Side Letter: GP stakes look east; TPG’s $9bn IPO; Ares raises $3.3bn – updated

Dyal's latest coup in Asia-Pacific could inspire the market's growing pool of GP stakes firms to look east. Plus: TPG has set a price for today's IPO and Ares has gathered $3.3 billion for its latest special opportunities fund. Here's today's brief, for our valued subscribers only.

They said it

“It is the new standard. Almost every banker in the space that’s advising private equity firms on IPOs currently is advising to not contribute a large percentage of performance fees into the public company”

Saul Goodman, head of alternative asset management banking at Evercore, tells the Financial Times (subscription required) that TPG’s decision to give public shareholders a smaller slice of performance fees, but more from steadier management fees, marks a step change.

Just happened

GP stakes: No longer rare
What a week for GP stakes funds. Yesterday, Private Equity International reported that Petershill Partners, Goldman Sachs Asset Management‘s GP stakes unit, had raised $5 billion for its fourth vehicle. This came hot on the heels of a final close for Bonaccord Capital Partners, abrdn‘s GP stakes unit, which gathered $1.24 billion in total (more details in Wednesday’s Side Letter).

To top it off, Asian private equity giant MBK Partners has agreed to sell a roughly 13 percent stake to Dyal Capital Partners, Bloombergreports (registration or subscription required). The deal, which is valued at about $1 billion, is designed to help fund MBK’s regional expansion and widen its global investor base. MBK was founded in 2005 by Michael Kim, former co-head of Asian buyouts at Carlyle Group (read our coverage from the time here) and is now the world’s 42nd-largest firm, according to the PEI 300.

MBK marks the latest high-profile GP stakes acquisition in Asia, following AMG’s investment into Baring Private Equity Asia and Dyal’s into PAG in 2016 and 2018 respectively. Together, the trio represent some of the region’s oldest, largest and best known homegrown firms.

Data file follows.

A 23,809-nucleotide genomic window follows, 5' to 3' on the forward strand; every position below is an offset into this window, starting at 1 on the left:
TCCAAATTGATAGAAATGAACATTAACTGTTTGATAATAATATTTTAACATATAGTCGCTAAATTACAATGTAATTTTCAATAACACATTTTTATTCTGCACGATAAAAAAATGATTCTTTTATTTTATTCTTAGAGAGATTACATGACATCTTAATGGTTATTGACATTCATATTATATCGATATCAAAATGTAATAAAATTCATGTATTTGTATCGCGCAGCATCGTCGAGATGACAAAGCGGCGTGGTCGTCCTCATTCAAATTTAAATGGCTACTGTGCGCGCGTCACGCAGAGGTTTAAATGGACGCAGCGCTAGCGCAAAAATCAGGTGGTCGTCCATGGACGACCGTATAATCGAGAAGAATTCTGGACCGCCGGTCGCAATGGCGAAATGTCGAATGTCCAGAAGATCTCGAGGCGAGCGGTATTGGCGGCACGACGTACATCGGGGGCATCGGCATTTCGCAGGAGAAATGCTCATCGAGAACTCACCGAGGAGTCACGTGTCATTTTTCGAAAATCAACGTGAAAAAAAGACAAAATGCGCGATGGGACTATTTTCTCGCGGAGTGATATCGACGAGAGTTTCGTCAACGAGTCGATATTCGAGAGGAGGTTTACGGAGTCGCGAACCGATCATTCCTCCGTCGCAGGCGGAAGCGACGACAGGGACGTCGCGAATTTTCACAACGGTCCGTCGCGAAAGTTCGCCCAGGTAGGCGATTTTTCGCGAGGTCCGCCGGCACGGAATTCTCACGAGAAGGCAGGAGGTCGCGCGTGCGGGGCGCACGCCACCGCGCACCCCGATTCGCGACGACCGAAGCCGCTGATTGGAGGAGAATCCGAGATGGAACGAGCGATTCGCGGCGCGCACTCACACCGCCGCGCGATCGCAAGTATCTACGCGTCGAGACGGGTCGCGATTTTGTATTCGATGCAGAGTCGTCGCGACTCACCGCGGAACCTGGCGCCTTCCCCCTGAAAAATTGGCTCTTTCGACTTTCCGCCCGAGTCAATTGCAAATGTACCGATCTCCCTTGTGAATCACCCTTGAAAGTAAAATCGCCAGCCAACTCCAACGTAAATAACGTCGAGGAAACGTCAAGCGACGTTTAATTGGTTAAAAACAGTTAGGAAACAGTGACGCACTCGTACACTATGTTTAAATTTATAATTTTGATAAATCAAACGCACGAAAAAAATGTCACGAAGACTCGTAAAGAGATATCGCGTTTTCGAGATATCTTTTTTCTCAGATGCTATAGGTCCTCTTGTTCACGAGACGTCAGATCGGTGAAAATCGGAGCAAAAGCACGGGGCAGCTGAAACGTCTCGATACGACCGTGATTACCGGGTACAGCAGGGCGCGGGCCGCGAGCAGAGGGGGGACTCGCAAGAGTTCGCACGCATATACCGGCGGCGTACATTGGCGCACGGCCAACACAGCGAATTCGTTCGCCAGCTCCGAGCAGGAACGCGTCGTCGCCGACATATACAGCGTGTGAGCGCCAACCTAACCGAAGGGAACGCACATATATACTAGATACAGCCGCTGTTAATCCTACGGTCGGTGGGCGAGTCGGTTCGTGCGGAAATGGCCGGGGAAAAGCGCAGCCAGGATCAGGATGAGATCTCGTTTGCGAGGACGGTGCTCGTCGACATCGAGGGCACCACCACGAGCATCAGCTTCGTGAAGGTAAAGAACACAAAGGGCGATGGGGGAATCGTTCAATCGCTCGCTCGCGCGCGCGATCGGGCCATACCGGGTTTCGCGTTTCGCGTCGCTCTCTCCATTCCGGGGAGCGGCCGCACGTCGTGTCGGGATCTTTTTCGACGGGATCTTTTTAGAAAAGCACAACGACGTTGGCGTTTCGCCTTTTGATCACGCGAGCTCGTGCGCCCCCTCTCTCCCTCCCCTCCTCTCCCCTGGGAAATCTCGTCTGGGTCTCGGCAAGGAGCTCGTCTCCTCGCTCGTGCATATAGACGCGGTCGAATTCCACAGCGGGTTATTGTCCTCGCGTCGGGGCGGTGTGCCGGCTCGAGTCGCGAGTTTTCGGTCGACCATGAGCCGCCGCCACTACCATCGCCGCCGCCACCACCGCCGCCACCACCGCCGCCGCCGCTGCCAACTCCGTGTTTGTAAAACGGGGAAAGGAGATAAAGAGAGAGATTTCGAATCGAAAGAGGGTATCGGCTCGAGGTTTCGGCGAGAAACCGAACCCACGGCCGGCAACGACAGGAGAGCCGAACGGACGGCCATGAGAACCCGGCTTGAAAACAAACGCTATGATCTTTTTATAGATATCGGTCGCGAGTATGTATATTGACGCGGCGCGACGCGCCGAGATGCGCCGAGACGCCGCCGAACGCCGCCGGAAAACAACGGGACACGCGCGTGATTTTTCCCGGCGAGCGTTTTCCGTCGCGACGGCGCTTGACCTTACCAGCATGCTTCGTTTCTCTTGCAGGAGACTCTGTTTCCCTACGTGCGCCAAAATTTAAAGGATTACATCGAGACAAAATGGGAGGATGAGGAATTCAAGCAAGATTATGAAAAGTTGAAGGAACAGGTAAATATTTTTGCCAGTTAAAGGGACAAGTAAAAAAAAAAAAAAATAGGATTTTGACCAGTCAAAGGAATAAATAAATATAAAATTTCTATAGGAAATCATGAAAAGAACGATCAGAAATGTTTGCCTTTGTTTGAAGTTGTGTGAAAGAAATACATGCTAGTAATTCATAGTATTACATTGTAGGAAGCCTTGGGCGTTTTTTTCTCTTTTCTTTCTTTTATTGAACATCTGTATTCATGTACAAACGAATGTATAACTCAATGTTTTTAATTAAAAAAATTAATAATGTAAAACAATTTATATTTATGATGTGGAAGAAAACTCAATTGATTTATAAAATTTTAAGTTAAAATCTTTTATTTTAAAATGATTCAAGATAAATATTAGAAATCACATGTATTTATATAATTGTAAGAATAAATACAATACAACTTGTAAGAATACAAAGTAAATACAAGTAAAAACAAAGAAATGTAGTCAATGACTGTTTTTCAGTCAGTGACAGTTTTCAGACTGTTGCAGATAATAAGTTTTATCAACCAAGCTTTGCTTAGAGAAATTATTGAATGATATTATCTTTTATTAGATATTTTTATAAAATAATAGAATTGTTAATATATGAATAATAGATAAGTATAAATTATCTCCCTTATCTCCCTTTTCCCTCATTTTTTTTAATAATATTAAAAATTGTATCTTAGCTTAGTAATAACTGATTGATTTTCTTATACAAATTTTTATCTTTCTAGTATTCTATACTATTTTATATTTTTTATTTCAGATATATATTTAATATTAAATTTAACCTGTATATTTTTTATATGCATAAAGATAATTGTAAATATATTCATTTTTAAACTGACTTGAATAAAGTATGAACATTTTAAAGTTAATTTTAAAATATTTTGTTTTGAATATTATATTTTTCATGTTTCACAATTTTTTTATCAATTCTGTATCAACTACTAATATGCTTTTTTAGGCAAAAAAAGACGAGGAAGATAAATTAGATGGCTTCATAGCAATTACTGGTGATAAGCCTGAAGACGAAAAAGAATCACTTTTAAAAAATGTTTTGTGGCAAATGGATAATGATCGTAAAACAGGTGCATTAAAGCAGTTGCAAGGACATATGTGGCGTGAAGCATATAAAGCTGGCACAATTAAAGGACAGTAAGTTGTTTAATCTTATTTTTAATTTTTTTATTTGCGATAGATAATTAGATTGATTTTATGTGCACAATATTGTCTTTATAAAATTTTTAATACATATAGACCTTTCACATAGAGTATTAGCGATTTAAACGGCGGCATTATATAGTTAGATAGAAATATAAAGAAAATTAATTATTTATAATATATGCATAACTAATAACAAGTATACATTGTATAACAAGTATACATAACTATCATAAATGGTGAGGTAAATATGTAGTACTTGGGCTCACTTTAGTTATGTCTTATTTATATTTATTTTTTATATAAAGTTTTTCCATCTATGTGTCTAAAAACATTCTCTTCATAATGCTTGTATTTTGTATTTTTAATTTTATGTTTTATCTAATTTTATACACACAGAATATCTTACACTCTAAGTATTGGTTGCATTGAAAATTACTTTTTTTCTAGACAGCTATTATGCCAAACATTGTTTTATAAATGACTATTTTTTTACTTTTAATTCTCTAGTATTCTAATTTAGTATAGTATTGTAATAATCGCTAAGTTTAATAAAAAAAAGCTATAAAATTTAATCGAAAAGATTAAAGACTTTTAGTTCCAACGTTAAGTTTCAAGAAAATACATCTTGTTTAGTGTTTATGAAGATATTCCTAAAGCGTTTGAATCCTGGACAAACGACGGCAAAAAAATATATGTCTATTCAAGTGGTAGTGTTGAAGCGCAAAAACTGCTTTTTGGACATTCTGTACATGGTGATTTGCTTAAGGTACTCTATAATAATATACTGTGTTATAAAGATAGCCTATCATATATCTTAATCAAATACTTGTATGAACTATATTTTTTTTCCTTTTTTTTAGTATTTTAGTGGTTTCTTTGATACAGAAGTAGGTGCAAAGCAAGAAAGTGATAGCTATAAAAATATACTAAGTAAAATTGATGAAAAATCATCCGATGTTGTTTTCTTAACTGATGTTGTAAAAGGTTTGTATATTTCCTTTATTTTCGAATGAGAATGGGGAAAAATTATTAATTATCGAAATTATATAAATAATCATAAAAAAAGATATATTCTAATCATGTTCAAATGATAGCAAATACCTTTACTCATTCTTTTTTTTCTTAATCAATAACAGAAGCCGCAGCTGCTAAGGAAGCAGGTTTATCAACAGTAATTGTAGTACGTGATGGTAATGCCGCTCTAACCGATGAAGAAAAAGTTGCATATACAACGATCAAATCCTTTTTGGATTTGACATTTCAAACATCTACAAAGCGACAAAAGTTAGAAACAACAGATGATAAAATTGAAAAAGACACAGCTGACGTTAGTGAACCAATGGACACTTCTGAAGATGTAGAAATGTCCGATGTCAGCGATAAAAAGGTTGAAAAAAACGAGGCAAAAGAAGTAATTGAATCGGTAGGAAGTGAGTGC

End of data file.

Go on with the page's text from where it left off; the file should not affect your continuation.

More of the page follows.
As the number of GP stakes firms increases, so too must the pool of targets they’re willing to consider. Dyal’s success in the region could well inspire a number of its peers to start looking east with increasing frequency.

TPG is due to begin trading on Nasdaq today at a $9 billion valuation, according to the Wall Street Journal(subscription required), which says the firm has priced its IPO at the $29.50 mid-point of its projected range. Here are five things you need to know about the listing from TPG’s December prospectus.


Ares-onable sum of money
Ares Management has collected at least $3.3 billion for its latest special opportunities programme, according to December documents from Pennsylvania State Employees’ Retirement SystemAres Special Opportunities Fund II held a first close in October and was aiming to hold a second before the end of the year. The total included a $100 million GP commitment, bringing Fund II within reach of its $4 billion target, though still some way off its $6 billion hard-cap. Ares closed Fund I in 2020 at $3.5 billion, ahead of a $2 billion target. In its latest investor day, the firm reported a 67.9 percent gross and 52.2 percent net IRR for that fund as of June.

An alliance for Boots
Another day, another UK retail giant in the PE crosshairs. This time it’s Bain Capital and CVC Capital Partners, which have teamed up to mount a £6 billion ($8.2 billion; $7.2 billion) bid for health and beauty retailer Boots, Sky News reports. At the centre of the bid is CVC managing partner Dominic Murphy, who played an influential role in KKR’s £11 billion takeover of Alliance Boots in 2007. Murphy served on the board of directors of Alliance Boots and certain of its affiliates from 2007 to 2015 and remains a director of Boots’ US-listed company. Goldman Sachs is said to be running the sale process, with a number of bids expected from other PE firms. Last year saw record PE activity in the UK (the reasons for which PEI explored here); if Boots is anything to go by, expect more of the same in 2022.

Dig deeper

Institution: Iowa Public Employees’ Retirement System
Headquarters: Des Moines, US
AUM: $43.3 billion
Allocation to alternatives: 26.9%

Iowa Public Employees’ Retirement System has promoted Sriram Lakshminarayanan to chief investment officer, replacing former CIO Karl Koch, who retired in December, according to a recent press release from the pension.

Lakshminarayanan was IPERS’ chief risk officer, managing risk and investments in public and private equities. Prior to joining IPERS in 2014, he was director of portfolio management at Mcube Investment Technologies in Princeton, New Jersey and Plano, Texas.

The $43.3 billion US public pension allocates 18.19 percent of its investment portfolio to private equity.

For more information on IPERS, as well as more than 5,900 other institutions, check out the PEI database.

Today’s letter was prepared by Alex Lynn with Carmela Mendoza and Michael Baruch.

– This article was updated on 14 January to accurately reflect that AMG purchased a stake in Baring Private Equity Asia, rather than Dyal.